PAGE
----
Prevention and Control of Tuberculosis in Correctional and Detention Facilities: Recommendations from CDC

Endorsed by the Advisory Council for the Elimination of Tuberculosis, the National Commission on Correctional Health Care, and the American Correctional Association

Disclosures

Morbidity and Mortality Weekly Report. 2006;55(27):1-44. 

In This Article

Respiratory Protection

Respiratory protection is used when administrative (i.e., identification and isolation of infectious TB patients) and environmental controls alone have not reduced the risk for infection with M. tuberculosis to an acceptable level. The use of respiratory protection is most appropriate in specific settings and situations within correctional facilities. For example, protection is warranted for inmates and facility staff when they enter AII rooms, transport infectious inmates, and participate in cough-inducing procedures.

Respirators should be selected from those approved by CDC/National Institute for Occupational Safety and Health (NIOSH) under the provisions of Title 42, Part 84 of the Code of Federal Regulations.[86] Decisions regarding which respirator is appropriate for a particular situation and setting should be made on the basis of a risk assessment of the likelihood for TB transmission.** For correctional facilities, a CDC/NIOSH-approved N95 air-purifying respirator will provide adequate respiratory protection in the majority of situations that require the use of respirators. If a higher level of respiratory protection is warranted, additional information on other classes of air-purifying respirators and powered air-purifying respirators (PAPRs) is available.[71] The overall effectiveness of respiratory protection is affected by 1) the level of respiratory protection selected (i.e., the assigned protection factor), 2) the fitting characteristics of the respirator model, 3) the care taken in donning the respirator, and 4) the effectiveness of the respiratory protection program, including fit testing and worker training.

All facilities should develop, implement, and maintain a respiratory-protection program for health-care workers or other staff who use respiratory protection. Respiratory-protection programs are required for facilities covered by the U.S. Occupational Safety and Health Administration (OSHA).[71,87,88,89] The key elements of a respiratory protection program include 1) assignment of responsibility, 2) training, and 3) fit testing.[71,87,90,91] All correctional facility staff who use respirators for protection against infection with M. tuberculosis must participate in the facility's respiratory protection program (e.g., understand their responsibilities, receive training, receive medical clearance, and engage in fit testing).[71] In addition to staff members, visitors to inmates with TB disease should be offered respirators to wear while in AII rooms and instructed on proper use. Certain regular visitors (e.g., law enforcement officials, social workers, ministers and other religious representatives, and attorneys and other legal staff) might be there in an occupational capacity. Each facility, regardless of TB risk classification (i.e., minimal or nonminimal), should develop a policy on the use of respirators by visitors of patients.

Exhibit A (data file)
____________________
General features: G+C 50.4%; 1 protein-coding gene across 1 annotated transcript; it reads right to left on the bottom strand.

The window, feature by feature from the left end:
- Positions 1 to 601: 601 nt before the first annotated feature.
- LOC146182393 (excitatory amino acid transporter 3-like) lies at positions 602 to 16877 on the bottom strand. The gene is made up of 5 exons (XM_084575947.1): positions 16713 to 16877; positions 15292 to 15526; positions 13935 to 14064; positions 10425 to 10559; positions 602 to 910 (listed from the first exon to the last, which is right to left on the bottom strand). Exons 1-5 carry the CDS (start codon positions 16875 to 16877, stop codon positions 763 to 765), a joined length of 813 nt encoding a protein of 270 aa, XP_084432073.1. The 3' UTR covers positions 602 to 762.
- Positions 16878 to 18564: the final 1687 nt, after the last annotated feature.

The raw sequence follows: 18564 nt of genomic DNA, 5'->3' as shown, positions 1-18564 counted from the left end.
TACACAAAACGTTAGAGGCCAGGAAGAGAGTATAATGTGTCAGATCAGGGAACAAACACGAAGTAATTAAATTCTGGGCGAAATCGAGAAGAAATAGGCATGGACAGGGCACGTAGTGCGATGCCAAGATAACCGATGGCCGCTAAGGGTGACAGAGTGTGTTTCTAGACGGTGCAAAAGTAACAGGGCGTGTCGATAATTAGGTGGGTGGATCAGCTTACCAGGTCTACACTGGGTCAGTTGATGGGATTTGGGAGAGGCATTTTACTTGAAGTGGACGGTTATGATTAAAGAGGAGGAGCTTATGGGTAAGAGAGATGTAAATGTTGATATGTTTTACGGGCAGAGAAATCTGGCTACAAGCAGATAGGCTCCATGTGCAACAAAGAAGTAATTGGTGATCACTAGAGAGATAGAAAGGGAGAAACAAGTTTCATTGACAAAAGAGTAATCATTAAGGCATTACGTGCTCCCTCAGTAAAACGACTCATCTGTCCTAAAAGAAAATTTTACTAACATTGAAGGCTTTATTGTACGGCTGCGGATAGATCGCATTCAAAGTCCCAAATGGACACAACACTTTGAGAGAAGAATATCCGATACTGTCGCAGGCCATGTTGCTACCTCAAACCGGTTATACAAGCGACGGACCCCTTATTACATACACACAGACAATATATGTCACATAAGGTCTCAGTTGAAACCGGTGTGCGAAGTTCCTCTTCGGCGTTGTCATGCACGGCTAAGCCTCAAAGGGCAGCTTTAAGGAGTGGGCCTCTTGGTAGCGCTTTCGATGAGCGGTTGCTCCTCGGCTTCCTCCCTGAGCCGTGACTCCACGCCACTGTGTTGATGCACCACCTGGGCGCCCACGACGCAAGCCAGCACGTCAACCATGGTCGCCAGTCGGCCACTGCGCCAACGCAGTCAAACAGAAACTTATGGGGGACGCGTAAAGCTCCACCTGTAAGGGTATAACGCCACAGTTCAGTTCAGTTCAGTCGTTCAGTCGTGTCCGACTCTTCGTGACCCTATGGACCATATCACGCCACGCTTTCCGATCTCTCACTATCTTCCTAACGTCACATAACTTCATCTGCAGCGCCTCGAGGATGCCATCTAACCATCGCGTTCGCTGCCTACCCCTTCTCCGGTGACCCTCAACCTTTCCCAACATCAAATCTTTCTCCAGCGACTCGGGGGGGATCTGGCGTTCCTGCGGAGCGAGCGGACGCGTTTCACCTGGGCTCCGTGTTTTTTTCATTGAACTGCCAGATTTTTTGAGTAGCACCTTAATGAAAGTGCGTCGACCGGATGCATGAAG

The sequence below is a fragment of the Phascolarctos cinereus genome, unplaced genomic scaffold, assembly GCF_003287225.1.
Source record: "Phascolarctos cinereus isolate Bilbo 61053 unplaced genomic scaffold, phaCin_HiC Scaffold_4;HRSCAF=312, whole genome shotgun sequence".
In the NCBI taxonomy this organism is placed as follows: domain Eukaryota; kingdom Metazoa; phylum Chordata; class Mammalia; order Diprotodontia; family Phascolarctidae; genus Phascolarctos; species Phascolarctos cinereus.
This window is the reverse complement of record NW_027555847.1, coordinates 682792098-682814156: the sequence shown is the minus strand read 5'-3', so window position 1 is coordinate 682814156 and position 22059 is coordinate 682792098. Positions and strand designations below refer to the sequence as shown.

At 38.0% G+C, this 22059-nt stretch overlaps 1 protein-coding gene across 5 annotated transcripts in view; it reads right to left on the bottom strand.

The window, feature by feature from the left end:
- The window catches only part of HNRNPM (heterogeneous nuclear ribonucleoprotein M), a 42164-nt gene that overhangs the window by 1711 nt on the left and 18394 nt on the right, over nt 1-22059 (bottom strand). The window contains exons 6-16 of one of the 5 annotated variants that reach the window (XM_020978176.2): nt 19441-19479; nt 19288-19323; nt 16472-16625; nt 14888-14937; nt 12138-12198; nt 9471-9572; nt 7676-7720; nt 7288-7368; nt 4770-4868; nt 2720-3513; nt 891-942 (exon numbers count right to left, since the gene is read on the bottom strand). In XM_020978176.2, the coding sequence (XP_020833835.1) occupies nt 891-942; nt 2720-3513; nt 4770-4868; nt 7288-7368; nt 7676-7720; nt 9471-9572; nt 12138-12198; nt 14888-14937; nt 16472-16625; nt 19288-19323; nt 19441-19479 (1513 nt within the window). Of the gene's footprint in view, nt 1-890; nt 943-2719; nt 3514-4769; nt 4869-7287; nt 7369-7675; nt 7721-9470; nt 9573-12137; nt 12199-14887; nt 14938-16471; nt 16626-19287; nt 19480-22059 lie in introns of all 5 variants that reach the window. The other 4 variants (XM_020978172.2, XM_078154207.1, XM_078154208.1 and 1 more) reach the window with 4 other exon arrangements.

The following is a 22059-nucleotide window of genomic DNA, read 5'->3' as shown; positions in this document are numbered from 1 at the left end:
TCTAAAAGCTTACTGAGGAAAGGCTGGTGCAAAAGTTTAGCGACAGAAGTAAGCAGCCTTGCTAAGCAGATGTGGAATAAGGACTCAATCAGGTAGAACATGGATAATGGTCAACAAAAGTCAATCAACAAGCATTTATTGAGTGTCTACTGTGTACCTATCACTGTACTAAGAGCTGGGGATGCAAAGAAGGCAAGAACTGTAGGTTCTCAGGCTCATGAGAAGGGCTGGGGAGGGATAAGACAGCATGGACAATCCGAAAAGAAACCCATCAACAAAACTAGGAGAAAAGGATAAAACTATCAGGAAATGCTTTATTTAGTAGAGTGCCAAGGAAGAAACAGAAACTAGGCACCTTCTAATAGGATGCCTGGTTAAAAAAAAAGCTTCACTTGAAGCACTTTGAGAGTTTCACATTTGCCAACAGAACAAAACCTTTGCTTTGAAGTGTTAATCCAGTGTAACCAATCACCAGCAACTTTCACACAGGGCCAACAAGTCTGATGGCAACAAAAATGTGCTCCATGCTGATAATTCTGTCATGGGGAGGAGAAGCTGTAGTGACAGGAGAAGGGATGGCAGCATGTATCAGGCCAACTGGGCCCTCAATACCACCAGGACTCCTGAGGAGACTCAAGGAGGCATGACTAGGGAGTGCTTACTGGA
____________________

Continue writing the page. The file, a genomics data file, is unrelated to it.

Recommended precautions to take when transporting patients between facilities have been published.[71] Patients with suspected or confirmed infectious TB disease should be transported in an ambulance whenever possible. The ambulance ventilation system should be operated in the nonrecirculating mode and the maximum amount of outdoor air be provided to facilitate dilution. If the vehicle has a rear exhaust fan, it should be used during transport. If the vehicle is equipped with a supplemental recirculating ventilation unit that passes air through HEPA filters before returning it to the vehicle, this unit should be used to increase the number of ACH. Airflow should be from the cab (i.e., front of vehicle) over the patient and out the rear exhaust fan. If an ambulance is not used, the ventilation system for the vehicle should bring in as much outdoor air as possible, and the system should be set to nonrecirculating. If possible, the cab should be physically isolated from the rest of the vehicle, and the patient should be placed in the rear seat. Drivers or other persons who are transporting patients with suspected or confirmed infectious TB disease in an enclosed vehicle should wear at least an N95 disposable respirator. If the patient has signs or symptoms of infectious TB disease (i.e., positive AFB sputum-smear result), consideration might be given to having the patient wear a surgical or procedure mask, if possible, during transport, in waiting areas, or when others are present.

** Surgical masks should never be worn in place of a respirator. Surgical masks often fit so poorly that they provide only minimal protection from any airborne hazard, including M. tuberculosis. Surgical masks are designed to protect others from the wearer; they are not designed or tested to provide respiratory protection to the wearer.

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